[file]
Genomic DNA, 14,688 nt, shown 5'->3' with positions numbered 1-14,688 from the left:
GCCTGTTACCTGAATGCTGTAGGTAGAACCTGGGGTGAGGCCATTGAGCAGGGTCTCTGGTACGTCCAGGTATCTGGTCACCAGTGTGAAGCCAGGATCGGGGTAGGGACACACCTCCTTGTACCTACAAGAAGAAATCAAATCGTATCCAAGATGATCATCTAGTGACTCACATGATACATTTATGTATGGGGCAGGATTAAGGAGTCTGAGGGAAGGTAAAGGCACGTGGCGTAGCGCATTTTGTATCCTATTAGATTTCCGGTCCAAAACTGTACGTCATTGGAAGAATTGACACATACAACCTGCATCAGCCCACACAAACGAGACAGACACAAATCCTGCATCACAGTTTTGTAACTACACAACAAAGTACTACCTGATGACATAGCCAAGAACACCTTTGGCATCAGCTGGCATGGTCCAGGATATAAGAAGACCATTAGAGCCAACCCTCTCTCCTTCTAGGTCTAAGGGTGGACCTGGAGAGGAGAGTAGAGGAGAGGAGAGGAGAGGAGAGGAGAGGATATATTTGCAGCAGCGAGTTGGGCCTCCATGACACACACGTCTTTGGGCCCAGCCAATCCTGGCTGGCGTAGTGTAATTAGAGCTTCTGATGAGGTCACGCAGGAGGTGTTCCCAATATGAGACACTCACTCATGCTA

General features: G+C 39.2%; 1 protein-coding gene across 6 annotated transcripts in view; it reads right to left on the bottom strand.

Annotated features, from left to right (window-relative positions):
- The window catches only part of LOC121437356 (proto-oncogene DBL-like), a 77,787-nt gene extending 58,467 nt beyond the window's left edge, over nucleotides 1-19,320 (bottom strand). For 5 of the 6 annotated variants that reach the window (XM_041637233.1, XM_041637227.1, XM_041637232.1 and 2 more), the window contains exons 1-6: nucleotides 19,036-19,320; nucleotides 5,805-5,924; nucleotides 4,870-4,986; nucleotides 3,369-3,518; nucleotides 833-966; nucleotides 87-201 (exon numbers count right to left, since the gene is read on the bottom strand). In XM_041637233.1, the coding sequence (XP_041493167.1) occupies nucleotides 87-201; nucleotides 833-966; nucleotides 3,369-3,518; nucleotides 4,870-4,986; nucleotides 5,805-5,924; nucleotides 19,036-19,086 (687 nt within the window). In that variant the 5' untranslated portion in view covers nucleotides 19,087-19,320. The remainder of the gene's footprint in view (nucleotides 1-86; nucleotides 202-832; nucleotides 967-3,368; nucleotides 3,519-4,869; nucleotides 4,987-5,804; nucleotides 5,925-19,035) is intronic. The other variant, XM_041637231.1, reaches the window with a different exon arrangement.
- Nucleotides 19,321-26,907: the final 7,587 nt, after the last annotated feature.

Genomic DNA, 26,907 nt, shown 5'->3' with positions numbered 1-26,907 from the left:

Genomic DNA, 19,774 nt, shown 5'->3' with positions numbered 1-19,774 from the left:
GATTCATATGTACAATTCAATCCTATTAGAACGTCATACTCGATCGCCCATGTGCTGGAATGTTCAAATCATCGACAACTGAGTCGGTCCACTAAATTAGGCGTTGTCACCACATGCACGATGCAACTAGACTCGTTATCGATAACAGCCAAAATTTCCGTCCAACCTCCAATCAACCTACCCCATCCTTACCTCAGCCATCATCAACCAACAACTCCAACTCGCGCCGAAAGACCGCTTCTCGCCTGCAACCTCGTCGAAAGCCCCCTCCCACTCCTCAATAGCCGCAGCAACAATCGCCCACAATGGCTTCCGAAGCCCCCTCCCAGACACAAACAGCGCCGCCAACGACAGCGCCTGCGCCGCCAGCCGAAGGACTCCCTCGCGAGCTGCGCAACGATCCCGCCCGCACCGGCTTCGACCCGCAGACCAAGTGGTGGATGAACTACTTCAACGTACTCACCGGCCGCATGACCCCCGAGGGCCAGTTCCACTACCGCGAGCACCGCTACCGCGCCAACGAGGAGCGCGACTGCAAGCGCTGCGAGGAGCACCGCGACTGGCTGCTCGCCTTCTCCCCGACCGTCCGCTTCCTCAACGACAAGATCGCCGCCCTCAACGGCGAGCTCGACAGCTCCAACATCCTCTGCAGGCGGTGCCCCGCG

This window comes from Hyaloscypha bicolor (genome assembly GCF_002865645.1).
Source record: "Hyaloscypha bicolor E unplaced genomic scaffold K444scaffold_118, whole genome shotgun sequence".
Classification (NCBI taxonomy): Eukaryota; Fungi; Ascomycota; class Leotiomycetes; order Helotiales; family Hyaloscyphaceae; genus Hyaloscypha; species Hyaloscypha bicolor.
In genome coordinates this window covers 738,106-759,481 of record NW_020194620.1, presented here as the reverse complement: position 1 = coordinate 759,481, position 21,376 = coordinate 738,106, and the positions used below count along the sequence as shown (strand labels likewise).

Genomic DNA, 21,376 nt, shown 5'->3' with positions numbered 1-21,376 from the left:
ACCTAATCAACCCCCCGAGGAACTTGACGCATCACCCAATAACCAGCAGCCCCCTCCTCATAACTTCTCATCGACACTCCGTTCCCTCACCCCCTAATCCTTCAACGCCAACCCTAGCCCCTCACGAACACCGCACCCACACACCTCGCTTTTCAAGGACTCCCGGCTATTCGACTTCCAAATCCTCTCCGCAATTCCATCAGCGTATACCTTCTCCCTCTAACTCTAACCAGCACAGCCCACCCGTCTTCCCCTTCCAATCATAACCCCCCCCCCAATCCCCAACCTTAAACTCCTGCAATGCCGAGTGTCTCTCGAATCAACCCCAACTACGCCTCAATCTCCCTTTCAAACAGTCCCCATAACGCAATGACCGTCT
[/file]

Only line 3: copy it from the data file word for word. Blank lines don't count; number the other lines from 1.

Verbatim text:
General features: G+C 39.2%; 1 protein-coding gene across 6 annotated transcripts in view; it reads right to left on the bottom strand.